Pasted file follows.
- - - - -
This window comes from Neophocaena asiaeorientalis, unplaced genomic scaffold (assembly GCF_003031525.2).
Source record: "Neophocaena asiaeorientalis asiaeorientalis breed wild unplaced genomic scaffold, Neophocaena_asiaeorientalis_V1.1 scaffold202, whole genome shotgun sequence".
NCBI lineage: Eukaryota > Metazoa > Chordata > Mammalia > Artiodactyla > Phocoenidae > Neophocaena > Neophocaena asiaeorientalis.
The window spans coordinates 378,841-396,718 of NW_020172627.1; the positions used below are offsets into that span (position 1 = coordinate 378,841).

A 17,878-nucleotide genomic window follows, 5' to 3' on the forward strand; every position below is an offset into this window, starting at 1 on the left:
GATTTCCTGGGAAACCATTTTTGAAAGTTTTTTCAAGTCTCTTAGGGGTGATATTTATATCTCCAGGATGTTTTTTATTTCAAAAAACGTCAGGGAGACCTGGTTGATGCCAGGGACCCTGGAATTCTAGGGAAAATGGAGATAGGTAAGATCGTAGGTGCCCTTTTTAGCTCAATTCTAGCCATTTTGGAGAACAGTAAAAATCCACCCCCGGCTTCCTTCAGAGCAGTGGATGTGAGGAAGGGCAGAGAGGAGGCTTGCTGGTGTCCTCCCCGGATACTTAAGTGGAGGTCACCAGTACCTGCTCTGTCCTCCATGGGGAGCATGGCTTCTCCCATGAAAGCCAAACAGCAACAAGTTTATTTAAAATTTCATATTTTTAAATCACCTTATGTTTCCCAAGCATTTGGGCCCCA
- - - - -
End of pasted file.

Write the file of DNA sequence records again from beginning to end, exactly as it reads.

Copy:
This window comes from Neophocaena asiaeorientalis, unplaced genomic scaffold (assembly GCF_003031525.2).
Source record: "Neophocaena asiaeorientalis asiaeorientalis breed wild unplaced genomic scaffold, Neophocaena_asiaeorientalis_V1.1 scaffold202, whole genome shotgun sequence".
NCBI lineage: Eukaryota > Metazoa > Chordata > Mammalia > Artiodactyla > Phocoenidae > Neophocaena > Neophocaena asiaeorientalis.
The window spans coordinates 378,841-396,718 of NW_020172627.1; the positions used below are offsets into that span (position 1 = coordinate 378,841).

A 17,878-nucleotide genomic window follows, 5' to 3' on the forward strand; every position below is an offset into this window, starting at 1 on the left:
GATTTCCTGGGAAACCATTTTTGAAAGTTTTTTCAAGTCTCTTAGGGGTGATATTTATATCTCCAGGATGTTTTTTATTTCAAAAAACGTCAGGGAGACCTGGTTGATGCCAGGGACCCTGGAATTCTAGGGAAAATGGAGATAGGTAAGATCGTAGGTGCCCTTTTTAGCTCAATTCTAGCCATTTTGGAGAACAGTAAAAATCCACCCCCGGCTTCCTTCAGAGCAGTGGATGTGAGGAAGGGCAGAGAGGAGGCTTGCTGGTGTCCTCCCCGGATACTTAAGTGGAGGTCACCAGTACCTGCTCTGTCCTCCATGGGGAGCATGGCTTCTCCCATGAAAGCCAAACAGCAACAAGTTTATTTAAAATTTCATATTTTTAAATCACCTTATGTTTCCCAAGCATTTGGGCCCCA